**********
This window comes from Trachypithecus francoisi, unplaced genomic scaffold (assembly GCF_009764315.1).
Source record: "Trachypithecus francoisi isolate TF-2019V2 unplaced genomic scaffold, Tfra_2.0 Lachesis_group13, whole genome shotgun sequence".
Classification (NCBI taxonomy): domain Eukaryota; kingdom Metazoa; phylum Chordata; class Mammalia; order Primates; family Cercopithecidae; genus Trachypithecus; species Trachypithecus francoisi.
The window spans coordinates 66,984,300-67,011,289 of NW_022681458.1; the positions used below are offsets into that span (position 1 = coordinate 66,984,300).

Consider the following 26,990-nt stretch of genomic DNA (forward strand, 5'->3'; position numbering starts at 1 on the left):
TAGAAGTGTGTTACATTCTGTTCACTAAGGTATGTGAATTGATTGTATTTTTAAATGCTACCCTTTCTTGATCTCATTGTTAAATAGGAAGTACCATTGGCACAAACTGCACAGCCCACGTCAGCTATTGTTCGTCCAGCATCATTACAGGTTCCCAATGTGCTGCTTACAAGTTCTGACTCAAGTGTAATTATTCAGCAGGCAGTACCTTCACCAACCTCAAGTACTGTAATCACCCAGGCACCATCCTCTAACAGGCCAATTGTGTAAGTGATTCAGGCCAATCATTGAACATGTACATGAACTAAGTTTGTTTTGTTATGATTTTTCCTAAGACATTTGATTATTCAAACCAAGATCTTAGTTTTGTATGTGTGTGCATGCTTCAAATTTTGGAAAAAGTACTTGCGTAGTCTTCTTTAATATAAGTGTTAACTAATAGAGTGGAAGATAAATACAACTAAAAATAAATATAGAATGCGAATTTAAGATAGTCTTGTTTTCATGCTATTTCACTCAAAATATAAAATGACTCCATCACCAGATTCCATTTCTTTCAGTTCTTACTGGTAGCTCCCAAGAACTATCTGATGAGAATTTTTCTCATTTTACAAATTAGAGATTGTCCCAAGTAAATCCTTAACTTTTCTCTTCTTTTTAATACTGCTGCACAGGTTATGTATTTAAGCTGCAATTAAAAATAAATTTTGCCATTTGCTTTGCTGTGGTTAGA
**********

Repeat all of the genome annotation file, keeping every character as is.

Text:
This window comes from Trachypithecus francoisi, unplaced genomic scaffold (assembly GCF_009764315.1).
Source record: "Trachypithecus francoisi isolate TF-2019V2 unplaced genomic scaffold, Tfra_2.0 Lachesis_group13, whole genome shotgun sequence".
Classification (NCBI taxonomy): domain Eukaryota; kingdom Metazoa; phylum Chordata; class Mammalia; order Primates; family Cercopithecidae; genus Trachypithecus; species Trachypithecus francoisi.
The window spans coordinates 66,984,300-67,011,289 of NW_022681458.1; the positions used below are offsets into that span (position 1 = coordinate 66,984,300).

Consider the following 26,990-nt stretch of genomic DNA (forward strand, 5'->3'; position numbering starts at 1 on the left):
TAGAAGTGTGTTACATTCTGTTCACTAAGGTATGTGAATTGATTGTATTTTTAAATGCTACCCTTTCTTGATCTCATTGTTAAATAGGAAGTACCATTGGCACAAACTGCACAGCCCACGTCAGCTATTGTTCGTCCAGCATCATTACAGGTTCCCAATGTGCTGCTTACAAGTTCTGACTCAAGTGTAATTATTCAGCAGGCAGTACCTTCACCAACCTCAAGTACTGTAATCACCCAGGCACCATCCTCTAACAGGCCAATTGTGTAAGTGATTCAGGCCAATCATTGAACATGTACATGAACTAAGTTTGTTTTGTTATGATTTTTCCTAAGACATTTGATTATTCAAACCAAGATCTTAGTTTTGTATGTGTGTGCATGCTTCAAATTTTGGAAAAAGTACTTGCGTAGTCTTCTTTAATATAAGTGTTAACTAATAGAGTGGAAGATAAATACAACTAAAAATAAATATAGAATGCGAATTTAAGATAGTCTTGTTTTCATGCTATTTCACTCAAAATATAAAATGACTCCATCACCAGATTCCATTTCTTTCAGTTCTTACTGGTAGCTCCCAAGAACTATCTGATGAGAATTTTTCTCATTTTACAAATTAGAGATTGTCCCAAGTAAATCCTTAACTTTTCTCTTCTTTTTAATACTGCTGCACAGGTTATGTATTTAAGCTGCAATTAAAAATAAATTTTGCCATTTGCTTTGCTGTGGTTAGA